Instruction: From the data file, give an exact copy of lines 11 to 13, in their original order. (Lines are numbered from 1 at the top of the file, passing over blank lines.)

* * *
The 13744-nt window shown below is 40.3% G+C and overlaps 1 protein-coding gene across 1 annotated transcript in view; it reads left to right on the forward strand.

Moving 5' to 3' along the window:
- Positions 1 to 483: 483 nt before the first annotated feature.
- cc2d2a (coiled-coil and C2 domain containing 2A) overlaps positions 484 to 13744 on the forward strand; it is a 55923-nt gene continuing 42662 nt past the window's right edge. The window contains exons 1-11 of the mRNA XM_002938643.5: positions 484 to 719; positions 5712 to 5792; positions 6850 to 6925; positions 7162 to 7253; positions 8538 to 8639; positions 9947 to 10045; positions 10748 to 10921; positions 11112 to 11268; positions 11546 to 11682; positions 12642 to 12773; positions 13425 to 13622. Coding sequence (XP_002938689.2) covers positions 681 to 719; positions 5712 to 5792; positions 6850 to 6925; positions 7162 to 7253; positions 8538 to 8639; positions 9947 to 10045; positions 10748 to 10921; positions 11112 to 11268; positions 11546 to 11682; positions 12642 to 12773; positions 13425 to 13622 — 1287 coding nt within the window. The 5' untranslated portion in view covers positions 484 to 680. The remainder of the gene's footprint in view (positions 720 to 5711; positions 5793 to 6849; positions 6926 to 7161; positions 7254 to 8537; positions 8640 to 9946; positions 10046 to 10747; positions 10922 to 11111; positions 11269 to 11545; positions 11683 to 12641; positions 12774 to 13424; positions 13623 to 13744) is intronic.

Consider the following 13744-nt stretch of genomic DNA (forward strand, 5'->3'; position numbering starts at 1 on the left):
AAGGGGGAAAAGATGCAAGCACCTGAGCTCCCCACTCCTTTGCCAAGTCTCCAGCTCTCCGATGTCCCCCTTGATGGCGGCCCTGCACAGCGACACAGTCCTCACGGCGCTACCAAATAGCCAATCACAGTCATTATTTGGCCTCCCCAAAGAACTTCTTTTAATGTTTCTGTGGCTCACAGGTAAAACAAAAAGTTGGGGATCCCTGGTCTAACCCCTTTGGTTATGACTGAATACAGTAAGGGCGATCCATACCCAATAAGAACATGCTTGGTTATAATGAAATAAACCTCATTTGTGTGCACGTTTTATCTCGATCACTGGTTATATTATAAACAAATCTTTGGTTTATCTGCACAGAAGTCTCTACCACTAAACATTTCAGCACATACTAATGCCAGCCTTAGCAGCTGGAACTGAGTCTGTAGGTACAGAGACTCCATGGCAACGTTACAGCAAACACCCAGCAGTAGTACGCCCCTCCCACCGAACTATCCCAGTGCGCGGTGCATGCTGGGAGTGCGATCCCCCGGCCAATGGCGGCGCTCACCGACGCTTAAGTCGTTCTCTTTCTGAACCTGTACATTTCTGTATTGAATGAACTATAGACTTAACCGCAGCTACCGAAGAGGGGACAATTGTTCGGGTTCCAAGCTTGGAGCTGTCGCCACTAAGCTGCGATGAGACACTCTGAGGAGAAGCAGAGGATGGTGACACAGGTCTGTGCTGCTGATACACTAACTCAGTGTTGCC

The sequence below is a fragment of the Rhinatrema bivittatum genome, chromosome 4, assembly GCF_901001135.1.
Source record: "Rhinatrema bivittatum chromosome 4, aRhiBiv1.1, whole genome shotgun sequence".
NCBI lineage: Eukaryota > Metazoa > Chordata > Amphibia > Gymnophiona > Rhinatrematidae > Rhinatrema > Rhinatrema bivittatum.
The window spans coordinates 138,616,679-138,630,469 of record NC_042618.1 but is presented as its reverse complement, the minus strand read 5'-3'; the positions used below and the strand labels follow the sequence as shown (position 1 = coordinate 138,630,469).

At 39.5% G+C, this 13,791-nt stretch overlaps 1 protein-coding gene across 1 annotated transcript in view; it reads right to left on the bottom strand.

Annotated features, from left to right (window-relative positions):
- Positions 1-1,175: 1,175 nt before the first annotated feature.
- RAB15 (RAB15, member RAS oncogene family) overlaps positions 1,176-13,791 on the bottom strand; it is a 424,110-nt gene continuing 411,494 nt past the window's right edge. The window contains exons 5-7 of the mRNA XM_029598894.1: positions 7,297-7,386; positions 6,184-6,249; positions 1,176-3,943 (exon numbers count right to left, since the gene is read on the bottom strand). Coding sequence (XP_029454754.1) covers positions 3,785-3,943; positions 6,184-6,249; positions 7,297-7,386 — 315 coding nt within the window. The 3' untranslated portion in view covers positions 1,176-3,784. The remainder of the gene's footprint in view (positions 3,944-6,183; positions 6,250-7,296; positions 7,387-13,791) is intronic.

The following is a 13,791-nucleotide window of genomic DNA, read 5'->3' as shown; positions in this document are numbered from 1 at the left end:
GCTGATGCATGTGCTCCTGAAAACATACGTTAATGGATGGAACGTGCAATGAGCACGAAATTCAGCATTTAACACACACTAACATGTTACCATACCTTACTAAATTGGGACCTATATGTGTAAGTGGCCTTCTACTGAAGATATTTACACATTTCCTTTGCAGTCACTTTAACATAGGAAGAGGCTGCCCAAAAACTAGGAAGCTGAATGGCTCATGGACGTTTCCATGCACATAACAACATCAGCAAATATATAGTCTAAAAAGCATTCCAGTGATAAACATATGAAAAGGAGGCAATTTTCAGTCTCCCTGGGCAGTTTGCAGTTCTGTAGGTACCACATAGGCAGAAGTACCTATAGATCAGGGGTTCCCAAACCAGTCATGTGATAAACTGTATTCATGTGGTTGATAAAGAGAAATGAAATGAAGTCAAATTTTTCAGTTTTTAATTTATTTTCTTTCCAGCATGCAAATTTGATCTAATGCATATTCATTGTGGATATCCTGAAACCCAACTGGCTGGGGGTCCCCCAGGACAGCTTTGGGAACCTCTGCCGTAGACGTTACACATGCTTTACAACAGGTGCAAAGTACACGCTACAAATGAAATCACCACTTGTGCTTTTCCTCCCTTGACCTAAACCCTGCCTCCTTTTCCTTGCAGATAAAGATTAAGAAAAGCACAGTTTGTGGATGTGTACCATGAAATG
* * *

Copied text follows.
At 39.5% G+C, this 13,791-nt stretch overlaps 1 protein-coding gene across 1 annotated transcript in view; it reads right to left on the bottom strand.

Annotated features, from left to right (window-relative positions):
- Positions 1-1,175: 1,175 nt before the first annotated feature.